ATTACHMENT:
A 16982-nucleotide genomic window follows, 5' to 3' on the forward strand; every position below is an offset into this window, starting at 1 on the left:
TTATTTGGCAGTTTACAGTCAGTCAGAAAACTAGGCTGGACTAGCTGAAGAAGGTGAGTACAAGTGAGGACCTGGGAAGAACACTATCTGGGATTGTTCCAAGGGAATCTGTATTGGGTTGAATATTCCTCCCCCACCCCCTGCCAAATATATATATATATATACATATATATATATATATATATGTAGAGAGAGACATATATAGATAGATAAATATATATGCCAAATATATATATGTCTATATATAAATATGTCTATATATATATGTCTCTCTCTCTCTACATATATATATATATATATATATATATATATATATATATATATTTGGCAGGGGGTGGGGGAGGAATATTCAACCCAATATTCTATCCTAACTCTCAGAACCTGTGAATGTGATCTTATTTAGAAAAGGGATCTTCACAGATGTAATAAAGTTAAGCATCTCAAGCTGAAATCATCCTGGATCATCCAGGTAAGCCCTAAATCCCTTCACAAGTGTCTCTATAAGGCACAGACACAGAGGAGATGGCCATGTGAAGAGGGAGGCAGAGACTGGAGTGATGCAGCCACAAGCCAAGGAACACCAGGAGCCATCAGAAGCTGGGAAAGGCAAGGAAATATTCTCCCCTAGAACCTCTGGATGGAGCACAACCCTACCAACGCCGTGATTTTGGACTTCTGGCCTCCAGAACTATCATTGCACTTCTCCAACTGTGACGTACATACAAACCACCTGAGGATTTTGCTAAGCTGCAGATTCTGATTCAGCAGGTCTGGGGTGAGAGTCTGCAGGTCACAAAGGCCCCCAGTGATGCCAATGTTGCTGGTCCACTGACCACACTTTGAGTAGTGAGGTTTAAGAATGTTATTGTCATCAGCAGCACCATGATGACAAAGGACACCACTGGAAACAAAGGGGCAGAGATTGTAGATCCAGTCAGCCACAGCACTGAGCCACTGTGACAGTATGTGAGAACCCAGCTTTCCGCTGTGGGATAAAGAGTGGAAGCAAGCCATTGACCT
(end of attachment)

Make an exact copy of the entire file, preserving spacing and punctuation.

A 16982-nucleotide genomic window follows, 5' to 3' on the forward strand; every position below is an offset into this window, starting at 1 on the left:
TTATTTGGCAGTTTACAGTCAGTCAGAAAACTAGGCTGGACTAGCTGAAGAAGGTGAGTACAAGTGAGGACCTGGGAAGAACACTATCTGGGATTGTTCCAAGGGAATCTGTATTGGGTTGAATATTCCTCCCCCACCCCCTGCCAAATATATATATATATATACATATATATATATATATATATGTAGAGAGAGACATATATAGATAGATAAATATATATGCCAAATATATATATGTCTATATATAAATATGTCTATATATATATGTCTCTCTCTCTCTACATATATATATATATATATATATATATATATATATATATATATTTGGCAGGGGGTGGGGGAGGAATATTCAACCCAATATTCTATCCTAACTCTCAGAACCTGTGAATGTGATCTTATTTAGAAAAGGGATCTTCACAGATGTAATAAAGTTAAGCATCTCAAGCTGAAATCATCCTGGATCATCCAGGTAAGCCCTAAATCCCTTCACAAGTGTCTCTATAAGGCACAGACACAGAGGAGATGGCCATGTGAAGAGGGAGGCAGAGACTGGAGTGATGCAGCCACAAGCCAAGGAACACCAGGAGCCATCAGAAGCTGGGAAAGGCAAGGAAATATTCTCCCCTAGAACCTCTGGATGGAGCACAACCCTACCAACGCCGTGATTTTGGACTTCTGGCCTCCAGAACTATCATTGCACTTCTCCAACTGTGACGTACATACAAACCACCTGAGGATTTTGCTAAGCTGCAGATTCTGATTCAGCAGGTCTGGGGTGAGAGTCTGCAGGTCACAAAGGCCCCCAGTGATGCCAATGTTGCTGGTCCACTGACCACACTTTGAGTAGTGAGGTTTAAGAATGTTATTGTCATCAGCAGCACCATGATGACAAAGGACACCACTGGAAACAAAGGGGCAGAGATTGTAGATCCAGTCAGCCACAGCACTGAGCCACTGTGACAGTATGTGAGAACCCAGCTTTCCGCTGTGGGATAAAGAGTGGAAGCAAGCCATTGACCT